[QODLink]
Middle East
Al-Qaeda vows to protect US cleric
Head of Yemen-based group threatens to attack US if Anwar al-Awlaki is harmed.
Last Modified: 16 May 2010 18:01 GMT
The US government accuses al-Awlaki of recruiting for al-Qaeda in the Arabian Peninsula [EPA/IntelCenter]

Nasir al-Wuhayshi, the head of al-Qaeda in the Arabian Peninsula (AQAP),has vowed to protect a cleric accused of terrorism by the US government.

In a 10-minute audiotape posted on internet forums on sunday, al-Wuhayshi spoke of al-Qaeda's "religious duty" to protect Anwar al-Awlaki, a US citizen accused of recruiting for the group.

He also threatened attacks against the United States if al-Awlaki was harmed.

"Once you reach any of our regions, then you have reached ... our support, and our troops will provide you with whatever you need," al-Wuhayshi said in the recording.

"Awlaki ... is among a crowd of Muslims who are indignant towards the oppressive US policy."

Al-Awlaki, who holds dual citizenship in the United States and Yemen, was recently added to the CIA intelligence agency's list of targets to be killed or captured.

Al-Wuhayshi criticised the decision of Barack Obama, the US president, to add al-Awlaki to the CIA list, saying it would "not benefit the security" of the American people.

"Do not worry about the sheikh, he is in safe hands," al-Wuhayshi said, referring to al-Awlaki.

Al-Awlaki accused

The audiotape marked the first time al-Wuhayshi has acknowledged al-Awlaki, according to the US-based SITE monitoring group, which provided a translation of the audio recording.

In depth

  Yemeni scholar backs 'jet bomber'
  Inside story: Yemen's future
  Riz Khan: Yemen, a failed state?
  Video: Yemen's tough al-Qaeda challenge
  In depth: Yemen's future

Al-Awlaki rose to prominence last year after it emerged that he had communications with Major Nidal Hasan, a US army psychiatrist accused of opening fire on colleagues at Fort Hood, Texas, killing 13 people.

Al-Awlaki is currently believed to be in Yemen.

The White House confirmed in Aprilthat Obama had authorised the CIA to assassinate al-Awlaki.

The CIA and the US military both maintain lists of alleged terrorists subject to capture or killing - but it is extremely rare for American citizens to be added to those lists.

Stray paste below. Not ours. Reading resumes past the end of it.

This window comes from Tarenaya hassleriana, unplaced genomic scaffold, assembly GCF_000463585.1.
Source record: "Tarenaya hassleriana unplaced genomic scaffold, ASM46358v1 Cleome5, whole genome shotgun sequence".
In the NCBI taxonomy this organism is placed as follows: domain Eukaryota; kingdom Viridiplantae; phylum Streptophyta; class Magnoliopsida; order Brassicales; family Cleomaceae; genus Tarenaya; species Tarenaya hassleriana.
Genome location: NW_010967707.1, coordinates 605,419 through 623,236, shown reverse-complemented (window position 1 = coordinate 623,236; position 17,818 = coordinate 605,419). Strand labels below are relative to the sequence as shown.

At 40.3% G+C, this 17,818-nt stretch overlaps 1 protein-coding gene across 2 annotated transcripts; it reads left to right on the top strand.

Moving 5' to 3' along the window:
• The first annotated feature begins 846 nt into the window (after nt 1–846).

Al-Awlaki's family has sought to have his name removedfrom the list, offering a guarantee that al-Awlaki would stop issuing anti-American messages.

The cleric is also accused of having had ties to Umar Farouk Abdulmutallab, the Nigerian student accused of trying to blow up a Detroit-bound flight on December 25.

In his audiotape on Sunday, al-Wuhayshi praised Abdulmutallab for the attempt.

In a February interview with Al Jazeera, al-Awlaki acknowledged having taught Abdulmutallab, and said he approved of the failed bombing plot. Al-Awlaki also said he felt the Yemeni government would allow the US to kill him on Yemeni soil.

Earlier this week, AQAP claimed responsibilityfor an assassination attempt on Timothy Torlot, the British ambassador to Yemen.

A suicide bomber, Uthman Noman al-Salwi, tried to blow up the ambassador's convoy as he drove to work. Torlot was unharmed.

Al Jazeera is not responsible for the content of external websites.

Source:
Al Jazeera and agencies
Topics in this article
People
Country
City
Organisation
Featured on Al Jazeera
Swathes of the British electorate continue to show discontent with all things European, including immigration.
Astronomers have captured images of primordial galaxies that helped light up the cosmos after the Big Bang.
Critics assail British photographer's portrayal of indigenous people, but he says he's highlighting their plight.
As Western stars re-release 1980s charity hit, many Africans say it's a demeaning relic that can do more harm than good.
Featured
No one convicted after 58 people gunned down in cold blood in 2009 in the country's worst political mass killing.
While hosting the World Internet Conference, China tries Tiananmen activist for leaking 'state secrets' to US website.
Once staunchly anti-immigrant, some observers say the conservative US state could lead the way in documenting migrants.
NGOs say women without formal documentation are being imprisoned after giving birth in Malaysia.
Public stripping and assault of woman and rival protests thereafter highlight Kenya's gender-relations divide.